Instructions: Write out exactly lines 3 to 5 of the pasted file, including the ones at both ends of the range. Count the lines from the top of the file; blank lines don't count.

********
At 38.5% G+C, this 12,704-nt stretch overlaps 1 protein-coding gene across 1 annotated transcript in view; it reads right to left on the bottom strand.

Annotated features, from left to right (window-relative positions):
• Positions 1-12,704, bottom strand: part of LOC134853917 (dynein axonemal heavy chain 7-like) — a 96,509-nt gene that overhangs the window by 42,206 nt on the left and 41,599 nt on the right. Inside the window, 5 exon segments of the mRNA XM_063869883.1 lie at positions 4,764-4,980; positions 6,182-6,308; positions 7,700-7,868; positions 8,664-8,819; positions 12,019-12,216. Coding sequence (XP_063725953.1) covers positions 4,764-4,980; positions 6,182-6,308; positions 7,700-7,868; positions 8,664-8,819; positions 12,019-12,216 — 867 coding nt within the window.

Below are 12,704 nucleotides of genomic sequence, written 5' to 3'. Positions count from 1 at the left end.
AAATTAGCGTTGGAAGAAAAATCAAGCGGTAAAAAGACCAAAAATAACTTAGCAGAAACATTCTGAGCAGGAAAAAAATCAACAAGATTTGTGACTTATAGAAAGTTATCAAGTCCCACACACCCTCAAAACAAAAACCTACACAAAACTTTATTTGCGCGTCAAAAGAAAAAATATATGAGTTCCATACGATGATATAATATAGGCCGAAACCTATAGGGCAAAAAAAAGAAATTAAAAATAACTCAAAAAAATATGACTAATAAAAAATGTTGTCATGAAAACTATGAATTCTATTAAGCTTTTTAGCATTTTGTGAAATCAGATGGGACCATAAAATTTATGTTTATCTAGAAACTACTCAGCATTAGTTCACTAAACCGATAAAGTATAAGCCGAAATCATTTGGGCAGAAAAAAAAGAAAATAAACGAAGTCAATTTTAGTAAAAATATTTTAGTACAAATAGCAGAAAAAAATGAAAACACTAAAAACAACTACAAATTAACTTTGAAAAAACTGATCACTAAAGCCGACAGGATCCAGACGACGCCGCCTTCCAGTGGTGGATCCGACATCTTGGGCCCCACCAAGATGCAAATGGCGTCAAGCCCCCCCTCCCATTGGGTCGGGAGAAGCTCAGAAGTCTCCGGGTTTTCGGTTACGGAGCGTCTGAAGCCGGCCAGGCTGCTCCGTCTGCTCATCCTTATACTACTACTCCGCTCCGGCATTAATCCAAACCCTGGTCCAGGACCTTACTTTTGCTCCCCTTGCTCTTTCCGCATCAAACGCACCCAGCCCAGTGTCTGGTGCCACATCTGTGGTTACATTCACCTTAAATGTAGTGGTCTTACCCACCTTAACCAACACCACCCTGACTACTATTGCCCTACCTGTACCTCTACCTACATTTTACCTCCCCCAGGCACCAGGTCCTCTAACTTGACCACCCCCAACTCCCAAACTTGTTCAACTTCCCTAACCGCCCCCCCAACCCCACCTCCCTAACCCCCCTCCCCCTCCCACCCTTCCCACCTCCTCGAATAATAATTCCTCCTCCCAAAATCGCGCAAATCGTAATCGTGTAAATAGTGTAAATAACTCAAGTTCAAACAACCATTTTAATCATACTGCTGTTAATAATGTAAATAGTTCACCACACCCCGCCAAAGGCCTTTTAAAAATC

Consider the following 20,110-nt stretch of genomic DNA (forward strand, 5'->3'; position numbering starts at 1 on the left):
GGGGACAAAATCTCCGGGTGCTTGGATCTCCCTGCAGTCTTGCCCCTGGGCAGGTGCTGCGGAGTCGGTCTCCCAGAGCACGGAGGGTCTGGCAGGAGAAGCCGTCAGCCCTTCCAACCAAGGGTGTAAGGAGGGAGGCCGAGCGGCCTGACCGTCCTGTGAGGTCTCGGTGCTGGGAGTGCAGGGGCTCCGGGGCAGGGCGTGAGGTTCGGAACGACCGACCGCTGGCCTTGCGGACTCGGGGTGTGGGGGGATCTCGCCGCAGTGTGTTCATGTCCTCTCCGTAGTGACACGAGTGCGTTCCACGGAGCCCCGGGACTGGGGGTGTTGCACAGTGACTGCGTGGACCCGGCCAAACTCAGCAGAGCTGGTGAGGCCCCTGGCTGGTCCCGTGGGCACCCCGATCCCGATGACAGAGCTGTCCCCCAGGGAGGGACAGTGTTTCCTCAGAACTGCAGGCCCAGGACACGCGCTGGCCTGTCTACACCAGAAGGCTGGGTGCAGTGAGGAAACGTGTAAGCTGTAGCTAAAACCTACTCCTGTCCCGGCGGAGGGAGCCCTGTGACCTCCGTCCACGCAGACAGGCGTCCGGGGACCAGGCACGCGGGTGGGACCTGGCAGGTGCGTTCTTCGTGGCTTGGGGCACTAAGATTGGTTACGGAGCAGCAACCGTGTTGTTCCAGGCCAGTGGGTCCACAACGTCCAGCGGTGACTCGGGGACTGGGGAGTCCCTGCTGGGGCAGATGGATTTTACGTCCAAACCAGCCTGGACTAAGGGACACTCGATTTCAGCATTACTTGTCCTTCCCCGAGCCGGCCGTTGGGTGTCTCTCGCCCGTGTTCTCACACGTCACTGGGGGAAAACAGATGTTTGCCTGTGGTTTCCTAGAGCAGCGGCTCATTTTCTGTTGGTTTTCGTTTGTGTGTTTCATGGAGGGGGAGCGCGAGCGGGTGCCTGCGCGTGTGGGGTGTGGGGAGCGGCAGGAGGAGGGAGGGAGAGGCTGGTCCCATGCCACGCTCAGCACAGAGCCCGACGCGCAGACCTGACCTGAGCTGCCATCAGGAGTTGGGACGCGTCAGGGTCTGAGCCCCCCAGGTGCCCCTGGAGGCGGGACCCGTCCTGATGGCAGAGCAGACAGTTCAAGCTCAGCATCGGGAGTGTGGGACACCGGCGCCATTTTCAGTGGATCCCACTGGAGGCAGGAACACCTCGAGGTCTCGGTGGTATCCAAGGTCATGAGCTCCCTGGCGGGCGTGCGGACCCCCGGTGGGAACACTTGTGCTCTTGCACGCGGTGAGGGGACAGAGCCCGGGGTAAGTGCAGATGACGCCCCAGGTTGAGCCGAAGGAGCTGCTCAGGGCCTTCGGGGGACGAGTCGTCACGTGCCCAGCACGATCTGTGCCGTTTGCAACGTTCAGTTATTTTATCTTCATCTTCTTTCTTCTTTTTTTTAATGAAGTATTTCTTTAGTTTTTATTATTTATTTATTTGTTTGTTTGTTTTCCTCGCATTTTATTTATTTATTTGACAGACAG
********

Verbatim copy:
• Positions 1-12,704, bottom strand: part of LOC134853917 (dynein axonemal heavy chain 7-like) — a 96,509-nt gene that overhangs the window by 42,206 nt on the left and 41,599 nt on the right. Inside the window, 5 exon segments of the mRNA XM_063869883.1 lie at positions 4,764-4,980; positions 6,182-6,308; positions 7,700-7,868; positions 8,664-8,819; positions 12,019-12,216. Coding sequence (XP_063725953.1) covers positions 4,764-4,980; positions 6,182-6,308; positions 7,700-7,868; positions 8,664-8,819; positions 12,019-12,216 — 867 coding nt within the window.

Below are 12,704 nucleotides of genomic sequence, written 5' to 3'. Positions count from 1 at the left end.
AAATTAGCGTTGGAAGAAAAATCAAGCGGTAAAAAGACCAAAAATAACTTAGCAGAAACATTCTGAGCAGGAAAAAAATCAACAAGATTTGTGACTTATAGAAAGTTATCAAGTCCCACACACCCTCAAAACAAAAACCTACACAAAACTTTATTTGCGCGTCAAAAGAAAAAATATATGAGTTCCATACGATGATATAATATAGGCCGAAACCTATAGGGCAAAAAAAAGAAATTAAAAATAACTCAAAAAAATATGACTAATAAAAAATGTTGTCATGAAAACTATGAATTCTATTAAGCTTTTTAGCATTTTGTGAAATCAGATGGGACCATAAAATTTATGTTTATCTAGAAACTACTCAGCATTAGTTCACTAAACCGATAAAGTATAAGCCGAAATCATTTGGGCAGAAAAAAAAGAAAATAAACGAAGTCAATTTTAGTAAAAATATTTTAGTACAAATAGCAGAAAAAAATGAAAACACTAAAAACAACTACAAATTAACTTTGAAAAAACTGATCACTAAAGCCGACAGGATCCAGACGACGCCGCCTTCCAGTGGTGGATCCGACATCTTGGGCCCCACCAAGATGCAAATGGCGTCAAGCCCCCCCTCCCATTGGGTCGGGAGAAGCTCAGAAGTCTCCGGGTTTTCGGTTACGGAGCGTCTGAAGCCGGCCAGGCTGCTCCGTCTGCTCATCCTTATACTACTACTCCGCTCCGGCATTAATCCAAACCCTGGTCCAGGACCTTACTTTTGCTCCCCTTGCTCTTTCCGCATCAAACGCACCCAGCCCAGTGTCTGGTGCCACATCTGTGGTTACATTCACCTTAAATGTAGTGGTCTTACCCACCTTAACCAACACCACCCTGACTACTATTGCCCTACCTGTACCTCTACCTACATTTTACCTCCCCCAGGCACCAGGTCCTCTAACTTGACCACCCCCAACTCCCAAACTTGTTCAACTTCCCTAACCGCCCCCCCAACCCCACCTCCCTAACCCCCCTCCCCCTCCCACCCTTCCCACCTCCTCGAATAATAATTCCTCCTCCCAAAATCGCGCAAATCGTAATCGTGTAAATAGTGTAAATAACTCAAGTTCAAACAACCATTTTAATCATACTGCTGTTAATAATGTAAATAGTTCACCACACCCCGCCAAAGGCCTTTTAAAAATC